And I will make you into a great nation, and I will bless you, and I will make your name great; become a blessing. Genesis The people of Abraham, in private and in public, follow one calling: to become a blessing. They dedicate themselves to the Divine purpose of bringing happiness to the world by serving as model for all nations and to restore mankind to the pure spiritual status that Adam had possessed.

God will grant His blessing of the renewal of life and the awakening and enlightenment of the nations, and the name of the People of Abraham shall shine forth. Commentary on Genesis, ad loc.

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It is not only a tool by which to interpret non-Jewish religions, but serves as a consistent trope in his interpretations of the mitzvoth. Jews are to be role models, spreading the enlightenment of experienced, non-intellectual knowledge of God to all. Hirsch bases this theology on his direct readings of the words of scripture mediated by the thirteenth-century commentary of Rabbi David Kimkhi, who had already explained the verses as teaching that the goal of Judaism is to be a Light unto the Nations.

There is no talk of roots and branches, but rather of models and influences. These traits make him a useful starting point for contemporary Jewish theologies without metaphysics. His writings embrace modernism by offering a vision of the restored land of Israel, at once evolutionary and Hegelian while at the same time mystical and messianic.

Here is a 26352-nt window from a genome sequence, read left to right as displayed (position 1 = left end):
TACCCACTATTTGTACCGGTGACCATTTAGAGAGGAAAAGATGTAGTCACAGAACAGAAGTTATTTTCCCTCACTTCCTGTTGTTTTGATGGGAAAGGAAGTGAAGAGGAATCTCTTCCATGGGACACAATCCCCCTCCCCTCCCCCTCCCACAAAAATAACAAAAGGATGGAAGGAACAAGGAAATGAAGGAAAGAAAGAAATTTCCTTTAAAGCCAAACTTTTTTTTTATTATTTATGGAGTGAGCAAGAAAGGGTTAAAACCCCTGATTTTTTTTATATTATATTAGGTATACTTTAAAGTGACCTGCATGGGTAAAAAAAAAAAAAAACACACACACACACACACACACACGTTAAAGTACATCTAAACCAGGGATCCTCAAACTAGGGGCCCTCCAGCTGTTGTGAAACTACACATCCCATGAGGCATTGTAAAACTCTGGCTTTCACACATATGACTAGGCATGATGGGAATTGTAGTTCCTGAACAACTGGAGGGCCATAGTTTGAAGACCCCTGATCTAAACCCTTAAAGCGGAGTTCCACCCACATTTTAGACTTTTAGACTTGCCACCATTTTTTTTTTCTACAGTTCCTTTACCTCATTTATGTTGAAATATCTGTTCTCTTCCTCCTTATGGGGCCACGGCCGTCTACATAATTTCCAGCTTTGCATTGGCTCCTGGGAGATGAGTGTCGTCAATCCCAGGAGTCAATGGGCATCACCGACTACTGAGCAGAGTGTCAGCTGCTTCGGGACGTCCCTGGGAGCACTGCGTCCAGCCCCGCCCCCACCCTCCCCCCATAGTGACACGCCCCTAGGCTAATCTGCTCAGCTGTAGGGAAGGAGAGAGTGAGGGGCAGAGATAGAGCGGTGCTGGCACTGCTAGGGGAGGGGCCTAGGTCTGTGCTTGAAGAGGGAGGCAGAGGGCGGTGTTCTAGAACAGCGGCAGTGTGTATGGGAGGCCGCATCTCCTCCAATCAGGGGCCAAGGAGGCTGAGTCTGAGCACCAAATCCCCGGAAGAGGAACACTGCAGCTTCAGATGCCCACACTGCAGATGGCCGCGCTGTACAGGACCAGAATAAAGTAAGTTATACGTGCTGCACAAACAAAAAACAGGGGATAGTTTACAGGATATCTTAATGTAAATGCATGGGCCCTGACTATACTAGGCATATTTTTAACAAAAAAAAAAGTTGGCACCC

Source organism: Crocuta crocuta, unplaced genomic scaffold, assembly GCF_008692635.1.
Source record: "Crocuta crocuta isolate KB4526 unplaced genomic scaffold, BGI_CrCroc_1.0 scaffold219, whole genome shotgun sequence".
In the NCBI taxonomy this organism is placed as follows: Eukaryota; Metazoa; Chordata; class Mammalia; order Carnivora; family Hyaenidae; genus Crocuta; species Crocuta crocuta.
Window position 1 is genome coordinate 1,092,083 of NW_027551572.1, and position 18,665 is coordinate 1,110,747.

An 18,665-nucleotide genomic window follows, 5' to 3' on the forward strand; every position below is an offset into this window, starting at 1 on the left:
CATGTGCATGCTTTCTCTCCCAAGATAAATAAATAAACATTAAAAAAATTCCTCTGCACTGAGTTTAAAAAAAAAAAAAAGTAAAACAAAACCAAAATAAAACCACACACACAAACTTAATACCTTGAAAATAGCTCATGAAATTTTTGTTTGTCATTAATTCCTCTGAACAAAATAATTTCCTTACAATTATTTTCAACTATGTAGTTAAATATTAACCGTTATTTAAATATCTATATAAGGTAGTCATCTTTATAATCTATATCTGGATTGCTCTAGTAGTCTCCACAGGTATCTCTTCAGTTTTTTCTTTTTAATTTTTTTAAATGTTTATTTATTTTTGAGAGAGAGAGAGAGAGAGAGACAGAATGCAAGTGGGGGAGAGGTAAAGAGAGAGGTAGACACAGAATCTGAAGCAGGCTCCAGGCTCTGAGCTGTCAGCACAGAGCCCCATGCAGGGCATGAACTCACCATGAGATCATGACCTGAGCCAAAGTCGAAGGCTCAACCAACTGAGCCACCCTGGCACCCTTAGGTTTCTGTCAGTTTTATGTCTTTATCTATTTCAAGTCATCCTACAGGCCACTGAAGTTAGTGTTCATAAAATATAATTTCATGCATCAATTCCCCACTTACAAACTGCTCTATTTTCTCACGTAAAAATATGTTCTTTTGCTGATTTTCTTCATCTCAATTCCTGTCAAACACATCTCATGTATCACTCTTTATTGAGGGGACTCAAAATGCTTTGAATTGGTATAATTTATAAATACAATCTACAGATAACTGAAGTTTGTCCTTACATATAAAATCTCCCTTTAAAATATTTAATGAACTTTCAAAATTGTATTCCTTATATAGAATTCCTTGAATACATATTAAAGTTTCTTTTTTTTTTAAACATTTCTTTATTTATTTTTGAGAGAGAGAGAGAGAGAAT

His influence is widespread and influential as a Zionist dream of renewal of religious Judaism. As for other religions, in my opinion, it is not the goal of Israel's light to uproot or destroy them, just as we do not aim for the general destruction of the world and all its nations, but rather their correction and elevation, the removal of dross.

Then, of themselves, they shall join the Source of Israel, from whence a dew of light will flow over them. Iggrot ha-Rayah It is necessary to study all the wisdoms in the world, all ways of life, all different cultures, along with the ethical systems and religions of all nations and languages, so that, with greatness of soul, one will know how to purify them all. Arpelei Tohar Rav Kook acknowledges that other nations have other religions, and that many of them are based on the Torah.